Getting to know our donors can make a difference between a donor who stops giving and one who becomes a consistent, long-term supporter. In addition to asking donors what they think, testing approaches for communicating can help fundraisers find the right mix of content, frequency and length to maximize a person’s engagement with our organization.
Testing is a tried-and-true strategy for fundraising, yet too often, it isn’t done. For one thing, it costs money to test. Added to that is that we may not really want to change; we like things the way they are. Sure, we’d like to raise more money, but not if it means changing the letter, newsletters, emails, etc., that we are so proud of.
One of the worst things a fundraiser can do is forget who the audience is. It’s not the fundraising team or the board members, or even the president. The audience is the person who gets the message and is being asked to give. And he or she likely knows very little about your organization (despite all the information you have provided) – and may not even care that much. Sure, they want to help end homelessness or cure cancer, but just staying a step ahead of the mortgage and cooking healthy food instead of ordering a pizza is consuming all their energy.
In other words, your audience has to be convinced over and over to care enough to read or watch your message, and then to respond with a donation to your organization.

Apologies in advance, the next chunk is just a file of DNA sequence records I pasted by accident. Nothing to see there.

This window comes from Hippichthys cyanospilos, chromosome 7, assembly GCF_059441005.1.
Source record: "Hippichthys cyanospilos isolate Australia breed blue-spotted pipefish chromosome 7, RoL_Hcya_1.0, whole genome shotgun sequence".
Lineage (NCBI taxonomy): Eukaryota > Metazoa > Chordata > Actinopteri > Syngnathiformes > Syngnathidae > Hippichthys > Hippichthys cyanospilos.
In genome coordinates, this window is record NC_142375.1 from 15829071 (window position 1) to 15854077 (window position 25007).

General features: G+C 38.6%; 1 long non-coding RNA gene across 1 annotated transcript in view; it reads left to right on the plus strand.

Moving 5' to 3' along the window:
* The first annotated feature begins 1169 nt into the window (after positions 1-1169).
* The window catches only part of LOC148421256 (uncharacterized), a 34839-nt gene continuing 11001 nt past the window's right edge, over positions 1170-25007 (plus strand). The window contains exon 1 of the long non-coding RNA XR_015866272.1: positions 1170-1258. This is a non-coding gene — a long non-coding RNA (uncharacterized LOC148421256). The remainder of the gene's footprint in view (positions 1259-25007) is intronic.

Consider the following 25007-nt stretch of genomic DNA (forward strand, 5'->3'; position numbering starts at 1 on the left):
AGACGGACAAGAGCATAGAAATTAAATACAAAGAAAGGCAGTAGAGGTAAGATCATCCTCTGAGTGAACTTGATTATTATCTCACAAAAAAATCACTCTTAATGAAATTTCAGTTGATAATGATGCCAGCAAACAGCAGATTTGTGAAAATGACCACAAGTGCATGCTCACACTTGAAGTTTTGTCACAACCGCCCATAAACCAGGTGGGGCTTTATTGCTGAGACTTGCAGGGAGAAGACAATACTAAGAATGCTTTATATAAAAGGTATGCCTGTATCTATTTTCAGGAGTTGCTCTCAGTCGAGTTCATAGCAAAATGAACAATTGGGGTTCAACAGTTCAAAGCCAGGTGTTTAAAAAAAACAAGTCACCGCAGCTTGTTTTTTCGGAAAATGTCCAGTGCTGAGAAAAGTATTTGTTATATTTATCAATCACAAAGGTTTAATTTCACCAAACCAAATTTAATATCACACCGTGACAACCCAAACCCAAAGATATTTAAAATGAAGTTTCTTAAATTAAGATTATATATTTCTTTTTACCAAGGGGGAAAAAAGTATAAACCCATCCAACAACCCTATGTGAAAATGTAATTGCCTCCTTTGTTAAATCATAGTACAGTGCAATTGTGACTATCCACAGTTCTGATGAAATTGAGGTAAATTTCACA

Testing can help you pinpoint what is more likely to break through the clutter of everyday life. You can test envelopes that are more likely to be opened, subject lines that increase open rates, landing pages that result in more gifts, and dollar asks that reactivate more former donors.
But remember to only test one thing at a time. Sending out a mailing with two different carrier envelopes, a two-page or a one-page letter and a brochure inserted in half the mailings tells you absolutely nothing. One mailing segment may do better than the others, but why? Was it the brochure (or lack of a brochure)? The letter length? The different envelope?
Testing doesn’t have to be overly expensive and is possible even with a smaller mailing list or email file. Plus you can potentially learn something that will boost income for months to come.
And testing can, most of all, keep us from sending our online or print fundraising just because it makes us feel good — because the bottom line for fundraising is, “Does it make the donor respond with a gift?”